About Hypnotherapy

Hypnotherapy has almost as many definitions as practitioners. The majority of the people I have asked have had their own opinion as to what hypnosis means for them. The Collins English Dictionary defines hypnosis as ‘an artificially induced state of relaxation and concentration in which deeper parts of the mind become more accessible’.

The more academic definition of hypnosis is that it is the inducement of a trance-like state. While in this relaxed state it may be possible to treat certain psychological disorders. It is also a gateway into supporting individuals to feel better about themselves, for instance, help with self-esteem or self-confidence.

There are also different hypnotic states. How often do you perform a familiar task such as brushing your teeth, driving to work or doing household chores like ironing or washing up, and notice you have completed the task/drive without noticing the effort required? This is known a waking hypnosis. In addition to this, there is ‘day-dreaming’ and reverie, where we look into the future or at past events and perhaps imagine what might be or might have been.

Hypnotherapy can help with supporting clients to change the way they think about themselves and has the potential to help them change behaviour. It is a tool to help a client’s mind to fulfil what is important to them, or to overcome a phobia or anxiety or to stop a habit such as smoking or nail-biting. It is there to help the unconscious mind help the client to reach their goal.

Throughout hypnosis, a client is guided to a deeply relaxed state of heightened focus or concentration. It is in this state that a hypnotherapist can support and guide the client to face his/her anxieties, phobias or habits. Using the safe environment and having the knowledge that they are in no danger, a hypnotherapist can help by using, for example, aversion techniques to illustrate the perceived danger and guide them beyond their issue.

Hypnosis as a tool can help many therapists to support their client’s needs. Used as a safe and valuable route to their unconscious to elicit rapport between both unconscious and conscious minds.

Hypnosis is a state of mind connected to deep relaxation, narrowed focus and increased suggestibility. It is an intermediate state between sleep and consciousness. In the right hands, hypnosis can be used for therapeutic purposes to encourage the unconscious mind to find solutions to problems or address a behaviour or attitude. It helps the brain to act intuitively (left brain) instead of intellectually (right brain).

What Hypnotherapy is not

There are many apprehensions and misconceptions about hypnosis fed by everyday media and the movie industry, or by having seen or experienced dubious conduct initiated by a ‘stage’ hypnotist. The more common misapprehension of hypnosis is based on losing control over one’s own psyche, uncovering private data or being made to perform inappropriate activities.

Hypnosis is not a modern concept, it has been around a long time. There are depictions of hypnosis in Egyptian Hieroglyphics. The Ancient Greeks went to temples to invoke Hypnos the god of sleep to help with healing and prophetic dreams.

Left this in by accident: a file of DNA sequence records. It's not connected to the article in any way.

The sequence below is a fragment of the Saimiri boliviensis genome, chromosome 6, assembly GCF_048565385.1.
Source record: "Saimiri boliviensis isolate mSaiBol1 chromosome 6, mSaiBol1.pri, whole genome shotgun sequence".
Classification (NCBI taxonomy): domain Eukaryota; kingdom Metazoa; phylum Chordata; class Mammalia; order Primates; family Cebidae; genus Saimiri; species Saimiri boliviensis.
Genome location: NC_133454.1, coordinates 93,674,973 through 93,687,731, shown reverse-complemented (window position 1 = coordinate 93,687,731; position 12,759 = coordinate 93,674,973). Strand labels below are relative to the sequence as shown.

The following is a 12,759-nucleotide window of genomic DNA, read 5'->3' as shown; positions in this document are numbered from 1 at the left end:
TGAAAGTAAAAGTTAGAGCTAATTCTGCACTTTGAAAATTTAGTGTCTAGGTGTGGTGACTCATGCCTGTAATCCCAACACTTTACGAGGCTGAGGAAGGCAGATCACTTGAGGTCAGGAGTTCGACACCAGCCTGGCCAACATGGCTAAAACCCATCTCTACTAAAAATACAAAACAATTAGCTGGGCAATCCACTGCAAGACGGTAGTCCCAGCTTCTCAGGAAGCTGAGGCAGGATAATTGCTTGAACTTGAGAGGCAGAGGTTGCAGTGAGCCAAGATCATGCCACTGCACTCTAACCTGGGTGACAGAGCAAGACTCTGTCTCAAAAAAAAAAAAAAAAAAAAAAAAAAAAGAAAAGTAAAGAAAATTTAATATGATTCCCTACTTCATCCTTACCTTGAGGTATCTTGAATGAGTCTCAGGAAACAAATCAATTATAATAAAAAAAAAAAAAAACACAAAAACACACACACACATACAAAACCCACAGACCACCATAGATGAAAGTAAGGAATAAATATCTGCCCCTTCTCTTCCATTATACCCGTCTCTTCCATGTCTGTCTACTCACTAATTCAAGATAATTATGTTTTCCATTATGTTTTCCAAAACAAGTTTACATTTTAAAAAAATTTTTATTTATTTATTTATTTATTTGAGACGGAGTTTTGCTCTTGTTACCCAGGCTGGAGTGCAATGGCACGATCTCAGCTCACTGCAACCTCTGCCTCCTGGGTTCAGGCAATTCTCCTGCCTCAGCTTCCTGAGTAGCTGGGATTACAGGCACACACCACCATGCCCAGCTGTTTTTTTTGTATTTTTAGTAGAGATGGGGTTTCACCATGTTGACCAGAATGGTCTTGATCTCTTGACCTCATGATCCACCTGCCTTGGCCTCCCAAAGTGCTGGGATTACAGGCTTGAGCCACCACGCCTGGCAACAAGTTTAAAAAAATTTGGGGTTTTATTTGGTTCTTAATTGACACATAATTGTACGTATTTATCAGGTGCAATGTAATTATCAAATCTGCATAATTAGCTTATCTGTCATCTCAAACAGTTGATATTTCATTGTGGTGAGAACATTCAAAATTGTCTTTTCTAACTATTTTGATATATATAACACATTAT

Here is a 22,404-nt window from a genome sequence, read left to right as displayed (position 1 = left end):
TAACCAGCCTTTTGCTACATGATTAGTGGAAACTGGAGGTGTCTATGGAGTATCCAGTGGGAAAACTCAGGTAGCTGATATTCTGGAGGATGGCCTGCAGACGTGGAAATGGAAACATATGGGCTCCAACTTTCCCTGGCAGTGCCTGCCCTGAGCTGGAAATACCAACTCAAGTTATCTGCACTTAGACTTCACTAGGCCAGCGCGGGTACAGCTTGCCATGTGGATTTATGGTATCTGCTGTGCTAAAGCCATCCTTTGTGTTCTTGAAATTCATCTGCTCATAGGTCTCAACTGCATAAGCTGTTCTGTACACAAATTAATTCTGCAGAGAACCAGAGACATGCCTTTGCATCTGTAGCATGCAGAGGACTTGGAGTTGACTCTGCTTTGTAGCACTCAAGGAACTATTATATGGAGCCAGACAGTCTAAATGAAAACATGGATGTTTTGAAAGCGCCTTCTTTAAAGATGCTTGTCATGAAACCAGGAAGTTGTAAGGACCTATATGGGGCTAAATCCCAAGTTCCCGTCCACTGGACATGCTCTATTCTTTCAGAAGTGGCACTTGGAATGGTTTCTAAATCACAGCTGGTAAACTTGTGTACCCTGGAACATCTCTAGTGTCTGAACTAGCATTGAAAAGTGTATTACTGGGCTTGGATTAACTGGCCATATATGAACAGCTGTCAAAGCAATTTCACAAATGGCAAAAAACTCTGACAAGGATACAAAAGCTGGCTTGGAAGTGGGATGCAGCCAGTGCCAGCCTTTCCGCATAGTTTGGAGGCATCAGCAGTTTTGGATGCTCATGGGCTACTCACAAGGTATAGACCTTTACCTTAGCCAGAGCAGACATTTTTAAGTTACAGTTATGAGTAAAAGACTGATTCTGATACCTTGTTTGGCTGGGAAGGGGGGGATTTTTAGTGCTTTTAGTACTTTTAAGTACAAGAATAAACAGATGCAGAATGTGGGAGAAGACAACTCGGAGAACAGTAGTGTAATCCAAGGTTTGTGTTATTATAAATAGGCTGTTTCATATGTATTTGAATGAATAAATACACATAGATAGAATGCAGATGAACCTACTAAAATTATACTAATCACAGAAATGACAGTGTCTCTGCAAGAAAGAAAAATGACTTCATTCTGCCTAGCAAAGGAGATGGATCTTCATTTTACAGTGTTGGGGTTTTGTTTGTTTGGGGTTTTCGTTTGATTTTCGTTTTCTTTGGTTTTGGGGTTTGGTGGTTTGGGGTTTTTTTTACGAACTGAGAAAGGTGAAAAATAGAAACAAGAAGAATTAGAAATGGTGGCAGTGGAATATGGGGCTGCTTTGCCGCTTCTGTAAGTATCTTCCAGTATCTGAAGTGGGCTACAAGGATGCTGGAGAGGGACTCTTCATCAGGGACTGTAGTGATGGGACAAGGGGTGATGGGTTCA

Hypnosis is not the ability to dominate another’s will. You will not be able to be able to get an individual to do something they do not want to do. Being in a trance-like state does not separate us from our morals and integrity.

Hypnosis is not sleeping. It is a deeply relaxed state in which the individual will be conscious and responsive to the hypnotist’s voice. They will be fully aware of their surroundings, which is why it is important to ‘ground’ a client on the induction phase of the session. When asleep the client will be unaware of their surroundings.

Hypnosis is not dangerous. There is no evidence that hypnosis is harmful and there is no conclusive evidence that you can be forced against your will to do something against your moral code.

It is not brainwashing. Brainwashing involves long periods of prolonged physical stress and discomfort. Hypnosis is the complete opposite to this. You cannot become addicted to Hypnosis. It has no negative physical effects on the body.

Hypnosis does not deal with the occult and is not the ‘Devil’s Work’. We have to thank the Hollywood B movies for this misconception.
It is not ‘magic’ or a passive tool where you just lay back, close your eyes and let the Hypnotherapist ‘magically’ make your problems disappear. There has to be some participation and compliance to change the condition which has brought them to the therapist in the first place. It does not make you ‘spill the beans’ or talk out of turn if you don’t want to. The decision on what you want to tell someone is entirely yours. If you want to keep a secret a hypnotist cannot make you tell them.

Hypnosis is not bad for your health. When a client is hypnotised they are in a deeply relaxed state, potentially experiencing total calm and peace. It cannot change anyone’s underlying personality nor can it repair congenital or genetic issues. It does not help achieve something which is physically impossible and cannot change anything that the client resists.

Hypnosis is not a state you can get stuck in. Sometimes clients have trouble coming out of hypnosis but this is not because they are ‘stuck’. It’s mainly because they are so relaxed and comfortable they don’t want to come out.

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